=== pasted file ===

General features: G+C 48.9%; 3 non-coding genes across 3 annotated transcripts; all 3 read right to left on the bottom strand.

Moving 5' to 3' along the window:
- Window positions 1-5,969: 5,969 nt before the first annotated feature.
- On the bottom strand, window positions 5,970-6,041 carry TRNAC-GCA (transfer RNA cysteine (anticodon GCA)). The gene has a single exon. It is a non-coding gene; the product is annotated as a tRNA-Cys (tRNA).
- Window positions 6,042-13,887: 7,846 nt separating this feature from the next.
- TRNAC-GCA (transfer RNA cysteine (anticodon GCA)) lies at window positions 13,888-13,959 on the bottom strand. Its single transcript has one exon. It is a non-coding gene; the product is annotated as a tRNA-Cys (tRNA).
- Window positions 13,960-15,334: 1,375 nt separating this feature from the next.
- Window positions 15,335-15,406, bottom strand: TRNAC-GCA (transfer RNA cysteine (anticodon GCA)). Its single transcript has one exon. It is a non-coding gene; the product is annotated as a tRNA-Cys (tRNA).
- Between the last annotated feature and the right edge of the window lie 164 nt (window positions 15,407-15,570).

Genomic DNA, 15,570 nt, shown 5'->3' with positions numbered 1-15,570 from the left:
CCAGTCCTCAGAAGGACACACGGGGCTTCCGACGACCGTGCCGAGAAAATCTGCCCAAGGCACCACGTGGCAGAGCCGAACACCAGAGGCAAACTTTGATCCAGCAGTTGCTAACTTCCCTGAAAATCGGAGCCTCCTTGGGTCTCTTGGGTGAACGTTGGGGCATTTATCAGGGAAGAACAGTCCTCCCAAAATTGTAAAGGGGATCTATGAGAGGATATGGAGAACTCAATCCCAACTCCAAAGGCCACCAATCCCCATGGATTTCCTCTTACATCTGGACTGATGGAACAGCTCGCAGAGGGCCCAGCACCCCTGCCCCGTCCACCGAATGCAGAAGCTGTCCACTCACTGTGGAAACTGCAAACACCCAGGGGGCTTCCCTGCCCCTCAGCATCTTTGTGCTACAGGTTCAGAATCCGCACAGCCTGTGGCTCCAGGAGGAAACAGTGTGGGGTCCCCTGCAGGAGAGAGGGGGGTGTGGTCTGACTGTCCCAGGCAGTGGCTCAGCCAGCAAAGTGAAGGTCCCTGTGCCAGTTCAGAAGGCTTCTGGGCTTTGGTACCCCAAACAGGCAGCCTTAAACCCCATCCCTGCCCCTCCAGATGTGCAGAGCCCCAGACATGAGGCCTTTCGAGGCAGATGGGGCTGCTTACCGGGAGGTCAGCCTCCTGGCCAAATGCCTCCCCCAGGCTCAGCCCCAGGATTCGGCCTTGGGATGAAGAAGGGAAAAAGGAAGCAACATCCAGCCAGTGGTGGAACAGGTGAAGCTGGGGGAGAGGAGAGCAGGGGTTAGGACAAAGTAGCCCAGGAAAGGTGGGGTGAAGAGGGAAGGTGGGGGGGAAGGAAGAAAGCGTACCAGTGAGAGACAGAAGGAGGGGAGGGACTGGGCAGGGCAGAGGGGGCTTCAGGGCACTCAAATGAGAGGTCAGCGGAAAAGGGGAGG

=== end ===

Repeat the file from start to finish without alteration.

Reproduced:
General features: G+C 48.9%; 3 non-coding genes across 3 annotated transcripts; all 3 read right to left on the bottom strand.

Moving 5' to 3' along the window:
- Window positions 1-5,969: 5,969 nt before the first annotated feature.
- On the bottom strand, window positions 5,970-6,041 carry TRNAC-GCA (transfer RNA cysteine (anticodon GCA)). The gene has a single exon. It is a non-coding gene; the product is annotated as a tRNA-Cys (tRNA).
- Window positions 6,042-13,887: 7,846 nt separating this feature from the next.
- TRNAC-GCA (transfer RNA cysteine (anticodon GCA)) lies at window positions 13,888-13,959 on the bottom strand. Its single transcript has one exon. It is a non-coding gene; the product is annotated as a tRNA-Cys (tRNA).
- Window positions 13,960-15,334: 1,375 nt separating this feature from the next.
- Window positions 15,335-15,406, bottom strand: TRNAC-GCA (transfer RNA cysteine (anticodon GCA)). Its single transcript has one exon. It is a non-coding gene; the product is annotated as a tRNA-Cys (tRNA).
- Between the last annotated feature and the right edge of the window lie 164 nt (window positions 15,407-15,570).

Genomic DNA, 15,570 nt, shown 5'->3' with positions numbered 1-15,570 from the left:
CCAGTCCTCAGAAGGACACACGGGGCTTCCGACGACCGTGCCGAGAAAATCTGCCCAAGGCACCACGTGGCAGAGCCGAACACCAGAGGCAAACTTTGATCCAGCAGTTGCTAACTTCCCTGAAAATCGGAGCCTCCTTGGGTCTCTTGGGTGAACGTTGGGGCATTTATCAGGGAAGAACAGTCCTCCCAAAATTGTAAAGGGGATCTATGAGAGGATATGGAGAACTCAATCCCAACTCCAAAGGCCACCAATCCCCATGGATTTCCTCTTACATCTGGACTGATGGAACAGCTCGCAGAGGGCCCAGCACCCCTGCCCCGTCCACCGAATGCAGAAGCTGTCCACTCACTGTGGAAACTGCAAACACCCAGGGGGCTTCCCTGCCCCTCAGCATCTTTGTGCTACAGGTTCAGAATCCGCACAGCCTGTGGCTCCAGGAGGAAACAGTGTGGGGTCCCCTGCAGGAGAGAGGGGGGTGTGGTCTGACTGTCCCAGGCAGTGGCTCAGCCAGCAAAGTGAAGGTCCCTGTGCCAGTTCAGAAGGCTTCTGGGCTTTGGTACCCCAAACAGGCAGCCTTAAACCCCATCCCTGCCCCTCCAGATGTGCAGAGCCCCAGACATGAGGCCTTTCGAGGCAGATGGGGCTGCTTACCGGGAGGTCAGCCTCCTGGCCAAATGCCTCCCCCAGGCTCAGCCCCAGGATTCGGCCTTGGGATGAAGAAGGGAAAAAGGAAGCAACATCCAGCCAGTGGTGGAACAGGTGAAGCTGGGGGAGAGGAGAGCAGGGGTTAGGACAAAGTAGCCCAGGAAAGGTGGGGTGAAGAGGGAAGGTGGGGGGGAAGGAAGAAAGCGTACCAGTGAGAGACAGAAGGAGGGGAGGGACTGGGCAGGGCAGAGGGGGCTTCAGGGCACTCAAATGAGAGGTCAGCGGAAAAGGGGAGG